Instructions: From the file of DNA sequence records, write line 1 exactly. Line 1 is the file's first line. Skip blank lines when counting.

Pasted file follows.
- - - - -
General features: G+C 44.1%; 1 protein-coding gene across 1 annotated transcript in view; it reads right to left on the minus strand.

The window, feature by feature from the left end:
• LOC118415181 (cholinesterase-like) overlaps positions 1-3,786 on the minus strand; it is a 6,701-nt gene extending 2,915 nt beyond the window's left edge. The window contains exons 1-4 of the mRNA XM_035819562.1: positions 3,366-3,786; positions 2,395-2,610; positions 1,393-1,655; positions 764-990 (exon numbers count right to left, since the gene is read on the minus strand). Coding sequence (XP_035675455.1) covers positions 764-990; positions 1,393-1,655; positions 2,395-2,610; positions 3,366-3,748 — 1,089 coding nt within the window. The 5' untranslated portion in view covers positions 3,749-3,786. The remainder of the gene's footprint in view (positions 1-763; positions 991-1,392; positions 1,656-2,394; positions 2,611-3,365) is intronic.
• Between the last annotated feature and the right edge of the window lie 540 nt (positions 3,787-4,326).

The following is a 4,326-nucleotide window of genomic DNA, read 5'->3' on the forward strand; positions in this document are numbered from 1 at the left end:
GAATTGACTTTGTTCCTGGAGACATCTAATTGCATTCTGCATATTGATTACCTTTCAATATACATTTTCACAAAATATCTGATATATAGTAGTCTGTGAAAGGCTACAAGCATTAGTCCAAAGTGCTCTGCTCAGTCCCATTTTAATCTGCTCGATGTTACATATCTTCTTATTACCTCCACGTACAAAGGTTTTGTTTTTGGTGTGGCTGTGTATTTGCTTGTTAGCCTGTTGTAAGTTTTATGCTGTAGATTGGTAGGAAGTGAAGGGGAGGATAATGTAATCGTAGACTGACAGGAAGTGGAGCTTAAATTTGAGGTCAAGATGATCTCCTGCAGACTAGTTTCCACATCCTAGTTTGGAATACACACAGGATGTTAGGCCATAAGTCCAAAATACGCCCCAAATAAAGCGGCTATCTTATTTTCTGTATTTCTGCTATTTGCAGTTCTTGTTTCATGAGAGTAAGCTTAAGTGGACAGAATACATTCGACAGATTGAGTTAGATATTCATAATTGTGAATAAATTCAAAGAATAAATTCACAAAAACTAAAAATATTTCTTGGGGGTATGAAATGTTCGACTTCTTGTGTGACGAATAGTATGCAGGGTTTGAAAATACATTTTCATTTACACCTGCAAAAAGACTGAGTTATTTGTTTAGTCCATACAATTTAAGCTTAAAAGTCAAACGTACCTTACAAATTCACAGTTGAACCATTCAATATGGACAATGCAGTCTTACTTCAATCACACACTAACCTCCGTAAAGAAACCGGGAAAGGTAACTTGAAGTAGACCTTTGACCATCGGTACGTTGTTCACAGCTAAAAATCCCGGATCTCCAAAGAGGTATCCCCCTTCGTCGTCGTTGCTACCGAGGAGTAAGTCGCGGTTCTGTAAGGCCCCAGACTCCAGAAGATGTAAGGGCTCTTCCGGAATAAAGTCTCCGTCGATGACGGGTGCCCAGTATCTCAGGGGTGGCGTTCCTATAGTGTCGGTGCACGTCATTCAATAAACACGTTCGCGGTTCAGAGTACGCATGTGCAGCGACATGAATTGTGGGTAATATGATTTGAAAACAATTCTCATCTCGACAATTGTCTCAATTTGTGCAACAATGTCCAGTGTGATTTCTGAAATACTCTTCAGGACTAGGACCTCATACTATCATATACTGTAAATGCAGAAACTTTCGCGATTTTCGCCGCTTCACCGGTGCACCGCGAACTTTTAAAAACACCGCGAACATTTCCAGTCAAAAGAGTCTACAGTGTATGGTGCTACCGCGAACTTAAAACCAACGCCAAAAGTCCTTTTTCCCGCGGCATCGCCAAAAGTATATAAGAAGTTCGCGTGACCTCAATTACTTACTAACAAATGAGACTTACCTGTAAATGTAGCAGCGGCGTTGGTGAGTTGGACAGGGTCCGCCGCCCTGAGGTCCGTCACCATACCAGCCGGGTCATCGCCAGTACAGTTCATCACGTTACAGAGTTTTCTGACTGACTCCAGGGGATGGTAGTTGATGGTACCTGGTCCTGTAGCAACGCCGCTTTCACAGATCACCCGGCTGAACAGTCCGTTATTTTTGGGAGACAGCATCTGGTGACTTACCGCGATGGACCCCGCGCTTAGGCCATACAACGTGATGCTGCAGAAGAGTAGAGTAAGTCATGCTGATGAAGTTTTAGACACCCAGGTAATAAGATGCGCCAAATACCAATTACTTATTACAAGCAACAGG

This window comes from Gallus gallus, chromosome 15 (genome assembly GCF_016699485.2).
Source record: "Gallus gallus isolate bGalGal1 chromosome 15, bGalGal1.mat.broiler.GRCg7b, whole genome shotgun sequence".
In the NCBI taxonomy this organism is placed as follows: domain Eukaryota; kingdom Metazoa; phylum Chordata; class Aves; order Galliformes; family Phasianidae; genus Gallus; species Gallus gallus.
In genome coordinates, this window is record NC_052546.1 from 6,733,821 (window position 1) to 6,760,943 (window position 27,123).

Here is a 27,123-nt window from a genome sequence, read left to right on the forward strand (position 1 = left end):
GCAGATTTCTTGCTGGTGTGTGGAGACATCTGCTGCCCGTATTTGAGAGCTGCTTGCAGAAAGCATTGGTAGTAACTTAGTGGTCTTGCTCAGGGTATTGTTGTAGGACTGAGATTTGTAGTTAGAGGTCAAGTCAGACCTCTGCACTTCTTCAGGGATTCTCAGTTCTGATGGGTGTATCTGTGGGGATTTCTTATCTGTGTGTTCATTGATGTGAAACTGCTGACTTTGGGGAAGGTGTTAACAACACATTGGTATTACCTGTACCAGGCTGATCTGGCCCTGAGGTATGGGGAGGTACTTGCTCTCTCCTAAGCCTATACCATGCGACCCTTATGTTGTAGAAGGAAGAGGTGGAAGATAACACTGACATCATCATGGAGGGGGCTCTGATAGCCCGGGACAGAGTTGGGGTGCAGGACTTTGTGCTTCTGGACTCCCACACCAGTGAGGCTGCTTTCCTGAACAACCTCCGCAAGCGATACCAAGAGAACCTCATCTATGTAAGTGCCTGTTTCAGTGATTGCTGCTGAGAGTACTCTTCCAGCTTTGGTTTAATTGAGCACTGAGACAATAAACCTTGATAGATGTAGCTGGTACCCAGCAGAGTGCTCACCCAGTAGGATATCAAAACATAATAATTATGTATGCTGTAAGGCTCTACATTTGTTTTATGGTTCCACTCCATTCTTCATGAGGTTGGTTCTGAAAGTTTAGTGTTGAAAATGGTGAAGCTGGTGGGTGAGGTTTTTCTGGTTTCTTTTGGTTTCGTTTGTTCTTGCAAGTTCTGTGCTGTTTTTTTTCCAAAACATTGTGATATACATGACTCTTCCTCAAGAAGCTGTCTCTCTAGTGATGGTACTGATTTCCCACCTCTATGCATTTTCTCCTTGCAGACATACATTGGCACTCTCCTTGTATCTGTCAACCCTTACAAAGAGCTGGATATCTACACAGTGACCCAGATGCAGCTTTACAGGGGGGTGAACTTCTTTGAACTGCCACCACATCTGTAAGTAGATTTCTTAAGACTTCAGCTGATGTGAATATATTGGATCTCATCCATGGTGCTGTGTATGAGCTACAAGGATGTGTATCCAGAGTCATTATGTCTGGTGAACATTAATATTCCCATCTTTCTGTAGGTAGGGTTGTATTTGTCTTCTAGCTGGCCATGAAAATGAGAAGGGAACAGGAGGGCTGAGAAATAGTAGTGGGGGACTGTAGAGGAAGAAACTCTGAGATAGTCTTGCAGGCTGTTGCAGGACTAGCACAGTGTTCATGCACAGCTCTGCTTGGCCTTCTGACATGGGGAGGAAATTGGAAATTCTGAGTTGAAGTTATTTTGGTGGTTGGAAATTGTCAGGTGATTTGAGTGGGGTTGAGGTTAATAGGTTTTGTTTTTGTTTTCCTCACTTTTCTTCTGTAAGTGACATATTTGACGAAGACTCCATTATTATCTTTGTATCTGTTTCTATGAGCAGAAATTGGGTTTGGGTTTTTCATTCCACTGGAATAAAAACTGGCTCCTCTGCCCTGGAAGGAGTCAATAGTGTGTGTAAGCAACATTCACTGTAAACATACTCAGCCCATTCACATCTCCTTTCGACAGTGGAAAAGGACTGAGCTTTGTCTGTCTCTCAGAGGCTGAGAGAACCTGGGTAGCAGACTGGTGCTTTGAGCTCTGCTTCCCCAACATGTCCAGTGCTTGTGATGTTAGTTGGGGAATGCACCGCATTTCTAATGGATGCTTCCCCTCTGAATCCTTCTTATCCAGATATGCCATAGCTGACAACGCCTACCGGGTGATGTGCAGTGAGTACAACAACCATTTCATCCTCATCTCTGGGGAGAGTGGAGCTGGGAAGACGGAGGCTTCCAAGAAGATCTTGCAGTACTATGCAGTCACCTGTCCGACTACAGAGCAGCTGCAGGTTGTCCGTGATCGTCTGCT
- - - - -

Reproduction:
General features: G+C 44.1%; 1 protein-coding gene across 1 annotated transcript in view; it reads right to left on the minus strand.